Ask a proofreader
How did you get into proofreading and editing?
I started out from university writing for various music mags, and took it upon myself to check the proofs of one of the smaller ones every month having spotted a few errors in previous issues. I soon realised it was my mission to rid the world of errors. After a while I set up my own website offering editing services, and have tweezed typos out of all sorts of documents, from charity reports to novels about the fall of the Roman Empire.
What skills do you need?
There's a definite knack to skimming a page and seeing the things that aren't right - they need to leap out at you, waving big signs saying 'THIS AIN'T RIGHT'. Some of them are really embedded, not obvious at all, so you need to be able to smell that whiff of something being misplaced. You also need a light touch - with editing less is often more - and it helps if you're terribly pedantic.
What's the best way for people to proof read their own work - any tips of the trade?
It's easy to get distracted by the meaning of sentences when you're trying to identify their basic components, so it can help to read from the bottom of a page upwards, right to left, so you're forced to focus on the nuts and bolts. But it is better to get a fresh pair of eyes on anything important if you can - it's really difficult not to get bogged down in making stylistic alterations rather than technical ones when it's your own stuff. I can't really proofread my own stuff to my satisfaction.
What are the most common mistakes?
'They're/their/there' is a constant source of confusion, as well as 'where/were' and 'you're/your'. Similarly I see a lot of mix-ups of 'pair/pear', 'discreet/discrete' and 'loath/loathe' (which I loathe). No one seems to know where to put apostrophes any more.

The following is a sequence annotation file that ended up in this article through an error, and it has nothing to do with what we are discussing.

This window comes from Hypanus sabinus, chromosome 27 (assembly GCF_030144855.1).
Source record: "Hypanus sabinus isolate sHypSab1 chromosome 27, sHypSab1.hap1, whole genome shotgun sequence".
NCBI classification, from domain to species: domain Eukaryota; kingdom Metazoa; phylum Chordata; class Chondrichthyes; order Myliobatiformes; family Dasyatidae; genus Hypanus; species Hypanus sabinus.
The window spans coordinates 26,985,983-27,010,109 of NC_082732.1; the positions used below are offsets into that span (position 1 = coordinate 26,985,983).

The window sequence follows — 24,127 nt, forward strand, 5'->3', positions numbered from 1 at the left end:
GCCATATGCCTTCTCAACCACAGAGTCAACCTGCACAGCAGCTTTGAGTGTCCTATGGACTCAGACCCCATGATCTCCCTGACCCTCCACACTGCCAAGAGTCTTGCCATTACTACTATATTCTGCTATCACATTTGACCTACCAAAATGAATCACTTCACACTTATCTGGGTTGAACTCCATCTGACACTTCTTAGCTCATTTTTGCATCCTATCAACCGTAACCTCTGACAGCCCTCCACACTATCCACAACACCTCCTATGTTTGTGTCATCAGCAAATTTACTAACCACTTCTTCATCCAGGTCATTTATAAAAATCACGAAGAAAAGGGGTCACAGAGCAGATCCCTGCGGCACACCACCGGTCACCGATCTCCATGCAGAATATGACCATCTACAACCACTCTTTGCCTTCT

Also, a new one I'm seeing everywhere - full stops seem to be escaping from self-contained parentheses at an alarming rate. If parentheses appear at the end of a sentence then the full stop goes outside (like this). (But if the whole sentence is contained in brackets, the full stop stays in.) However, people seem to think the full stops deserve their freedom. I shall be campaigning to keep them imprisoned.
Do you have any top tips for writers?
Just take care, be deliberate as you go. It may not seem that important to get the boring technical stuff in order when you've got important points to make or gorgeous metaphors to build, but the smallest slip can undermine a whole sentence. I'm constantly amazed at how one letter or comma out of place can nudge a sentence right off its tracks. I think you just have to maintain a background awareness of that, to keep your writing strong and focused.
What are the worst mistakes you've found? C'mon, spill the beans!
I see mistakes everywhere, and while I get a sort of buzz from spotting them like some sort of perverse birdwatcher, I can also get in quite a mood. I saw a permanent council sign the other day saying 'PEDESTRAIN AREA', and the word 'capitvate' in a sponsor ident before the break in a TV drama. Those were quite inexcusable typos. As for the copy I actually get to edit, I'm afraid some malapropisms do make me laugh - recently I had 'he marched at the head of a colon of soldiers'. I also had a 'bile-up' as opposed to a 'pile-up' - quite a handy neologism, though, for an enormous heap of things you feel bilious about.
I'm often shocked at the quality of press releases - errors in those immediately devalue whatever it is that's being brought to your attention. Someone referred to 'the perverbial herd of sheep' or something in a recent one I saw - again, nice neologism for x-rated sayings.
One of my all-time favourites was on channel4.com, on a Dispatches microsite - a link said 'If you have an opinion about this programme, why share your views on the Dispatches forum'. I had to write in and tell them -they never thanked me, though.
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